Swift’s wit frequently left its imprint on the thought of the time. The results of this special prank with the astrologer were: first, to cause the wits of the town to join in the hue and cry that Partridge was dead; second, to increase the contempt for astrologers; and, third, in the words of Scott: “The most remarkable consequence of Swift’s frolic was the establishment of the Tatler.” Richard Steele, its founder, adopted the popular name of Isaac Bickerstaff.
Taine says of Swift: “He is the inventor of irony, as Shakespeare of poetry.” The most powerful instance of Swift’s irony is shown in his attempt to better the condition of the Irish, whose poverty forced them to let their children grow up ignorant and destitute, or often even die of starvation. His Modest Proposal for relieving such distress is to have the children at the age of one year served as a new dish on the tables of the great. So apt is irony to be misunderstood and to fail of its mark, that for a time Swift was considered merely brutal; but soon he convinced the Irish that he was their friend, willing to contribute both time and money to aid them. His ironical remarks on The Abolishing of Christianity were also misunderstood.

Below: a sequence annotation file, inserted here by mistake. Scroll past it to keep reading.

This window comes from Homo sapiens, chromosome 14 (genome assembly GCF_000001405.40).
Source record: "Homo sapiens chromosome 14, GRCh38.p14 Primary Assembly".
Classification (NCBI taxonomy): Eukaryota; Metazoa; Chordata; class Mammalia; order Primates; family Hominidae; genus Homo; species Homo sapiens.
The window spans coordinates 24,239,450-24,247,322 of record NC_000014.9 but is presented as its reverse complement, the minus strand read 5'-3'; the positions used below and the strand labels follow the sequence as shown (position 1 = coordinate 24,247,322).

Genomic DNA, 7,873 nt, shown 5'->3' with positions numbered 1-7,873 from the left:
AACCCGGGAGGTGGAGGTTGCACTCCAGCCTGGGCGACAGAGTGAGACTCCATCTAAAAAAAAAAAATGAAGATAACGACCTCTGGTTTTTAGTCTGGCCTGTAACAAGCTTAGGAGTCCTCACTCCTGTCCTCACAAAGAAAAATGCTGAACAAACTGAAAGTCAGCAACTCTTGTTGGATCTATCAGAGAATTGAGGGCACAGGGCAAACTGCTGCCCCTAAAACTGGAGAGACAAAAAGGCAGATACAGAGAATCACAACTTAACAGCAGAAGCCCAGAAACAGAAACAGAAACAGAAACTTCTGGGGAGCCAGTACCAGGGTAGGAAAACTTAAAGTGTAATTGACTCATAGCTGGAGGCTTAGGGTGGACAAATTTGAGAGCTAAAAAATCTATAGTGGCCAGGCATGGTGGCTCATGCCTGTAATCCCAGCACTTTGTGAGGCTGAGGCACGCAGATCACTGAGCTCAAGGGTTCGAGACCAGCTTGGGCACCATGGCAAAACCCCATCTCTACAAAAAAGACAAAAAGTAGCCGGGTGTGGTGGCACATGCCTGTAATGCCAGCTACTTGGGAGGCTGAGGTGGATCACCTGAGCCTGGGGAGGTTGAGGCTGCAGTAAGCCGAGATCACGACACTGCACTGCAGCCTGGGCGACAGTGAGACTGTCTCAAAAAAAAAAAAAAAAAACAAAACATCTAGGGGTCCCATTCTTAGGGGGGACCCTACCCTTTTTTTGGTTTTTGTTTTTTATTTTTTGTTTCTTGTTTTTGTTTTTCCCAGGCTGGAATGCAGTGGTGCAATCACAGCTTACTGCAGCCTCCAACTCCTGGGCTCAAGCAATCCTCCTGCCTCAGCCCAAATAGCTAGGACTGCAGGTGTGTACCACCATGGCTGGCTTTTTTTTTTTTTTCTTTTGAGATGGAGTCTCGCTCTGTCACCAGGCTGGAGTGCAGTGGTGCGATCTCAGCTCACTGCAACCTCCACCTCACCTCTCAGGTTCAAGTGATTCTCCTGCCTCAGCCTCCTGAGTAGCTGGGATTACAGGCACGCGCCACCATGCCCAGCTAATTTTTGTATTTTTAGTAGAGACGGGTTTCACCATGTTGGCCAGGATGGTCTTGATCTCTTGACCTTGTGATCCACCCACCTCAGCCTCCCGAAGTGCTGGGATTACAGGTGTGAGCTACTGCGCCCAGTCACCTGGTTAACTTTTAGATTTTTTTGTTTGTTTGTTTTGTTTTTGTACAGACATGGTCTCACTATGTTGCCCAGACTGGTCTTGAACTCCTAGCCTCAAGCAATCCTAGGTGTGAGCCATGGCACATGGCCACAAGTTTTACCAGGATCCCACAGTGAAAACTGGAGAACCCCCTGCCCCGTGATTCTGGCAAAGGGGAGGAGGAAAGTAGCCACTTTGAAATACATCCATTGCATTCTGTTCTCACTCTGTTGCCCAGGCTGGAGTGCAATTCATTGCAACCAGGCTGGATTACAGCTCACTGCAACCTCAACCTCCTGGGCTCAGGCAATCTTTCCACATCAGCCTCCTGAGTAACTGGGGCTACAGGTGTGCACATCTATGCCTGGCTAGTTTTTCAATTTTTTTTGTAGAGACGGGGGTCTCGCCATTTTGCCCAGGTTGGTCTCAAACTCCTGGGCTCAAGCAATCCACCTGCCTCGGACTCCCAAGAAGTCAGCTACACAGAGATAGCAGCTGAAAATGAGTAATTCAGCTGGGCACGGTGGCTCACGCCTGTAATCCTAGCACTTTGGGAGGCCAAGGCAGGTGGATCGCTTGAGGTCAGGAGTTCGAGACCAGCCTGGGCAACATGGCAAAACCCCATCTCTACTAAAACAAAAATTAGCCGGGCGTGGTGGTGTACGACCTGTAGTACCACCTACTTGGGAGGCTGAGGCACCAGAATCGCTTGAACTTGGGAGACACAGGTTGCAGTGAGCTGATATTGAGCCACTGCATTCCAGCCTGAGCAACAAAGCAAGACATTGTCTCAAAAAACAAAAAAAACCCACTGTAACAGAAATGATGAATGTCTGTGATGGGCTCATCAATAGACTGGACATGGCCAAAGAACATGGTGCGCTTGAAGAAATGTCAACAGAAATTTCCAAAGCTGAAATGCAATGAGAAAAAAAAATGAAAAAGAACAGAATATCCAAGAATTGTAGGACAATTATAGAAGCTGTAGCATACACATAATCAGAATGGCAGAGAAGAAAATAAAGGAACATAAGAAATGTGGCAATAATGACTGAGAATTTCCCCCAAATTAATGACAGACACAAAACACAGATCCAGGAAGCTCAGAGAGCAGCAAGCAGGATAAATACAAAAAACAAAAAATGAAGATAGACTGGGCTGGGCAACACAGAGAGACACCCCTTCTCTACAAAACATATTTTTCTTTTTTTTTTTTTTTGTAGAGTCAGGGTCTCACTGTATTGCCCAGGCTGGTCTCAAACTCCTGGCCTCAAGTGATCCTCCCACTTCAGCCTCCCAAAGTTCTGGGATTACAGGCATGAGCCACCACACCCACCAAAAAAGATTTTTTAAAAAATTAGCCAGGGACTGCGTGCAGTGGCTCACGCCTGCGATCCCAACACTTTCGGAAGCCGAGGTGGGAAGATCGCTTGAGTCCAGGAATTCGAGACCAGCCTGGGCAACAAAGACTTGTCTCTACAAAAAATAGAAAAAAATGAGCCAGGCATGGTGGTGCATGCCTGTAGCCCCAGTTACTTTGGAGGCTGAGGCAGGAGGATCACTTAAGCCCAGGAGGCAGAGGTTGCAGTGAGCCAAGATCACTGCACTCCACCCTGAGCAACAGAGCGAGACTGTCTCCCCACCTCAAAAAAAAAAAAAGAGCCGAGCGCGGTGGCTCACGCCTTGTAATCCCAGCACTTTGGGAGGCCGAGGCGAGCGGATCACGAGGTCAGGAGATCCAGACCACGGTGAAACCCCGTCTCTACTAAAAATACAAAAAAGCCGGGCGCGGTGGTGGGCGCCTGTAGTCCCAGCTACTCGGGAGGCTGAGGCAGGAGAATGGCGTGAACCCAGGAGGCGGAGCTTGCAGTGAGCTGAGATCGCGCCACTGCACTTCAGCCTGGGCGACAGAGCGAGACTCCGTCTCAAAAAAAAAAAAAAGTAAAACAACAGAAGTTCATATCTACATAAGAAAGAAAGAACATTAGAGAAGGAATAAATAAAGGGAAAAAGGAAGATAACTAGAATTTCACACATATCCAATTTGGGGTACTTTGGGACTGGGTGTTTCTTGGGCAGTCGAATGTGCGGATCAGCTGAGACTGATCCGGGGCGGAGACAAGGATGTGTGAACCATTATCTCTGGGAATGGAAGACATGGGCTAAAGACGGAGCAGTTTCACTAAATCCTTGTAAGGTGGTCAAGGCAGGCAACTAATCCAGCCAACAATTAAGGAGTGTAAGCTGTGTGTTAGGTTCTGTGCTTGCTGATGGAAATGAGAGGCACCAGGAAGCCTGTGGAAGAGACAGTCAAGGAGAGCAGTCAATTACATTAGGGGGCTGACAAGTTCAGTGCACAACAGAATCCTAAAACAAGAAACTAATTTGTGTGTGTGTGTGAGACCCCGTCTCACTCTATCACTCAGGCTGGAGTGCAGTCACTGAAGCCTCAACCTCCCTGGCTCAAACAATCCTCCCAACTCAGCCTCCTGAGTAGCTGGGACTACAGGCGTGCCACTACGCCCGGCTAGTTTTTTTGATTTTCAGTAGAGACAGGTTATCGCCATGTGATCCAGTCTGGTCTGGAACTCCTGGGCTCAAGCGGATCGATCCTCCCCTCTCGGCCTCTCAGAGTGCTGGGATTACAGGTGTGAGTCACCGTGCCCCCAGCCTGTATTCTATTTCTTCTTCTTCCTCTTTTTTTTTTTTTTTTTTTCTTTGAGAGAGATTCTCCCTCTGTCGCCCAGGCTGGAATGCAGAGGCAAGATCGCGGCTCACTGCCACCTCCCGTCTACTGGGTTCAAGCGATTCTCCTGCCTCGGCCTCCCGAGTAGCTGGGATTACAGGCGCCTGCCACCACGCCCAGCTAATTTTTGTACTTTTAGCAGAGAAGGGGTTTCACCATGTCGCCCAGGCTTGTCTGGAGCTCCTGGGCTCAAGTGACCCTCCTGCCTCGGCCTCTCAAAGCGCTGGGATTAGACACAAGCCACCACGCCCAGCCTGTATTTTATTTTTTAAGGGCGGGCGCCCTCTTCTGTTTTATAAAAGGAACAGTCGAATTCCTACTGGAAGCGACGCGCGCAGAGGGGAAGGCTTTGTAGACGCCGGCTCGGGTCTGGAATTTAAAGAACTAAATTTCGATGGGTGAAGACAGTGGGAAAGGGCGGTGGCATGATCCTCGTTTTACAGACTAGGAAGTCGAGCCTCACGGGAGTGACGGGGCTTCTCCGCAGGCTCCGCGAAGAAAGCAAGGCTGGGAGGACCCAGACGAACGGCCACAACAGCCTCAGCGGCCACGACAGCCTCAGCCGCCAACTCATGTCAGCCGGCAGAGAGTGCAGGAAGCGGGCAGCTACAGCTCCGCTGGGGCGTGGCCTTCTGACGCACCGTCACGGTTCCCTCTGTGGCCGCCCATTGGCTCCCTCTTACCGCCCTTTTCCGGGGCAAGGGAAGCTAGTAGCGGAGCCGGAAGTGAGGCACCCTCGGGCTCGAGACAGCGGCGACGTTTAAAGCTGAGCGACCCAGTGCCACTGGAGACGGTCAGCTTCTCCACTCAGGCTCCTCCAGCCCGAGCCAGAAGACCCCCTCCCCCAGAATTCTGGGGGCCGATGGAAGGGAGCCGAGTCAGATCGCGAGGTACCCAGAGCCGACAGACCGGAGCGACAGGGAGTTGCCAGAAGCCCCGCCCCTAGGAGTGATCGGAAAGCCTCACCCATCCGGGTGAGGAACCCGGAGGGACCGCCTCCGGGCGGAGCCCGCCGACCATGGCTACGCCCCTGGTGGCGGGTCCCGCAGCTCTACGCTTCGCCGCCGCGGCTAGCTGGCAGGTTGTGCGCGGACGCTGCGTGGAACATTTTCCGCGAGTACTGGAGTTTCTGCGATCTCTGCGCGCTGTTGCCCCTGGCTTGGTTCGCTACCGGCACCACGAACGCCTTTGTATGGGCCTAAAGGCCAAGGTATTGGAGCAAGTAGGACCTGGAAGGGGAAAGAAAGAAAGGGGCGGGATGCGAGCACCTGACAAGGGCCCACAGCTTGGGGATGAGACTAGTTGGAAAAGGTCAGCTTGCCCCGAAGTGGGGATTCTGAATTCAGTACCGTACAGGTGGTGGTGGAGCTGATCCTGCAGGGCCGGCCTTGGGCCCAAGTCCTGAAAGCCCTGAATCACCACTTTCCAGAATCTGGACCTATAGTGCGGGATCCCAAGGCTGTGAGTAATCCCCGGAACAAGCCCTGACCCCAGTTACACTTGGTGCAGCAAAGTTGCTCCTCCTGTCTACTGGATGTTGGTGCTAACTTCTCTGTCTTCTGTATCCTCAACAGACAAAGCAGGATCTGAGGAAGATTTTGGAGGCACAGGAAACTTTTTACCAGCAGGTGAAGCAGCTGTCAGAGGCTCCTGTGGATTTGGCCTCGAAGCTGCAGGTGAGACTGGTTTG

His poems, such as A Description of a City Shower, and Cadenus and Vanessa, show the same general characteristics as his prose, but are inferior to it.
We shall search Swift’s work in vain for examples of pathos or sublimity. We shall find his pages caustic with wit, satire, and irony, and often disfigured with coarseness. One of the great pessimists of all time, he is yet tremendously in earnest in whatever he says, from his Drapier’s Letters, written to protect Ireland from the schemes of English politicians, to his Gulliver’s Travels, where he describes the court of Lilliput. This earnestness and circumstantial minuteness throw an air of reality around his most grotesque creations. He pretended to despise Defoe; yet the influence of that great writer, who made fiction seem as real as fact, is plainly apparent in Gulliver’s remarkable adventures.
Although sublimity and pathos are outside of his range, his style is remarkably well adapted to his special subject matter. While reading his works, one scarcely ever thinks of his style, unless the attention is specially directed to it. Only a great artist can thus conceal his art. A style so natural as this has especial merits which will repay study. Three of its chief characteristics are simplicity, flexibility, and energetic directness.
JOSEPH ADDISON, 1672-1719
[Illustration: JOSEPH ADDISON. From the painting by Sir Godfrey Kneller, National Portrait Gallery.]
[Illustration: THE BIRTHPLACE OF ADDISON.]